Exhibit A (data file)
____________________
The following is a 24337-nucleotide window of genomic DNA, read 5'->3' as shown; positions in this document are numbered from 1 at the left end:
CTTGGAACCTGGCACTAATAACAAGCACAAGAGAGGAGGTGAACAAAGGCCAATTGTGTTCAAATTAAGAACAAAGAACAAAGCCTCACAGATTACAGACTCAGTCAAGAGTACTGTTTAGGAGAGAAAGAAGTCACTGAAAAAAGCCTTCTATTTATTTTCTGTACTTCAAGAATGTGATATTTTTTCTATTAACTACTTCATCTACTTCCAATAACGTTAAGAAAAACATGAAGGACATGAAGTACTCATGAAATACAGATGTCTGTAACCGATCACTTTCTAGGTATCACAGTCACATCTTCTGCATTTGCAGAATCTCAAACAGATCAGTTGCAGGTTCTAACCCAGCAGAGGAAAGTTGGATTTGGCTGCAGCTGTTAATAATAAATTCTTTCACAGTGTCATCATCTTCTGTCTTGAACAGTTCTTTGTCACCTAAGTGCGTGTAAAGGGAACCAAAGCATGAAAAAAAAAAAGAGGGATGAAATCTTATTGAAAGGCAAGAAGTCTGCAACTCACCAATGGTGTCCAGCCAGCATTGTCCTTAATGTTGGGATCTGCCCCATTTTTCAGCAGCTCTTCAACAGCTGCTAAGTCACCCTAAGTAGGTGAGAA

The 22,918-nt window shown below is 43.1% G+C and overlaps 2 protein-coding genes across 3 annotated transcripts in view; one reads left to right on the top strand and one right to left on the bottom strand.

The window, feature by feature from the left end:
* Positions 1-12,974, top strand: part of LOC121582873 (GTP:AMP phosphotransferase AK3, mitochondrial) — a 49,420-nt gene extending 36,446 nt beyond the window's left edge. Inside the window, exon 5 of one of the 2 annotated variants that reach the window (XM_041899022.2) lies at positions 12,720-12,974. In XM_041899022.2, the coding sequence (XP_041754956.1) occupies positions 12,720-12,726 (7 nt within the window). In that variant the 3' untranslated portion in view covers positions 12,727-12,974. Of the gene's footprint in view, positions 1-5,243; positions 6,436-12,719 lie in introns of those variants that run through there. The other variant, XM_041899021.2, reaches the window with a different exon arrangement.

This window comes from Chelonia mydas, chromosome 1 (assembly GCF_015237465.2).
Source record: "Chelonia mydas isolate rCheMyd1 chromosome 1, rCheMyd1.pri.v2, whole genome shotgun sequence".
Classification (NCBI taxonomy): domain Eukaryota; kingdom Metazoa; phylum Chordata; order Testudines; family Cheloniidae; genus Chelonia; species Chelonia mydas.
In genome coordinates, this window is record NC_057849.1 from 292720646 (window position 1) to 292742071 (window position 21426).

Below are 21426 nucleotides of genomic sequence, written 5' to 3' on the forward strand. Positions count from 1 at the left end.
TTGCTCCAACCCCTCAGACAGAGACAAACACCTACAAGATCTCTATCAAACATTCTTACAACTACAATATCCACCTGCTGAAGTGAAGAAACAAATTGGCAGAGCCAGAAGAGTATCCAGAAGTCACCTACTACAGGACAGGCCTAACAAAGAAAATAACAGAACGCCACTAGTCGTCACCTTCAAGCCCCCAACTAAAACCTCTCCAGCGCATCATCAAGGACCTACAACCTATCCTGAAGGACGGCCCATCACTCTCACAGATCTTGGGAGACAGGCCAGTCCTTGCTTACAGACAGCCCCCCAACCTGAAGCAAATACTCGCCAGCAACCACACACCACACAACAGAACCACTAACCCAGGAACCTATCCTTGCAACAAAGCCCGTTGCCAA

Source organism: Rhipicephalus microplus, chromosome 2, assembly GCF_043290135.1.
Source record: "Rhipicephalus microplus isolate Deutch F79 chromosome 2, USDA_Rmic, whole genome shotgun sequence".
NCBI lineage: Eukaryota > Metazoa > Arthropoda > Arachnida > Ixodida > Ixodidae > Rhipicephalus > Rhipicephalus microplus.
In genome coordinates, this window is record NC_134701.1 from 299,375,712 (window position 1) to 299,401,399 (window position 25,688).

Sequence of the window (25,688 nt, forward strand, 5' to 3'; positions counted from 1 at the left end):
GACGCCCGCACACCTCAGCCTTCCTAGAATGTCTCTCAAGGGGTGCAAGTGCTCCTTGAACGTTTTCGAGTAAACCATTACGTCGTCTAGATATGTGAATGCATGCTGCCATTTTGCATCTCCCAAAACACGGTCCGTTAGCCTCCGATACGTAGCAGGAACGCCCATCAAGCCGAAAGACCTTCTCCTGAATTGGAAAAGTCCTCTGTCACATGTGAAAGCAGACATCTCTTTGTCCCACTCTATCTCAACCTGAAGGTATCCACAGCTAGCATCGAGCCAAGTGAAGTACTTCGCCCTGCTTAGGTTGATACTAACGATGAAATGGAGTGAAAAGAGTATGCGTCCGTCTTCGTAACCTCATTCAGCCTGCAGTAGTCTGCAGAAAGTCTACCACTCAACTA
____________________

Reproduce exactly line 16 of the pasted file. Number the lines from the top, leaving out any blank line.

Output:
Sequence of the window (25,688 nt, forward strand, 5' to 3'; positions counted from 1 at the left end):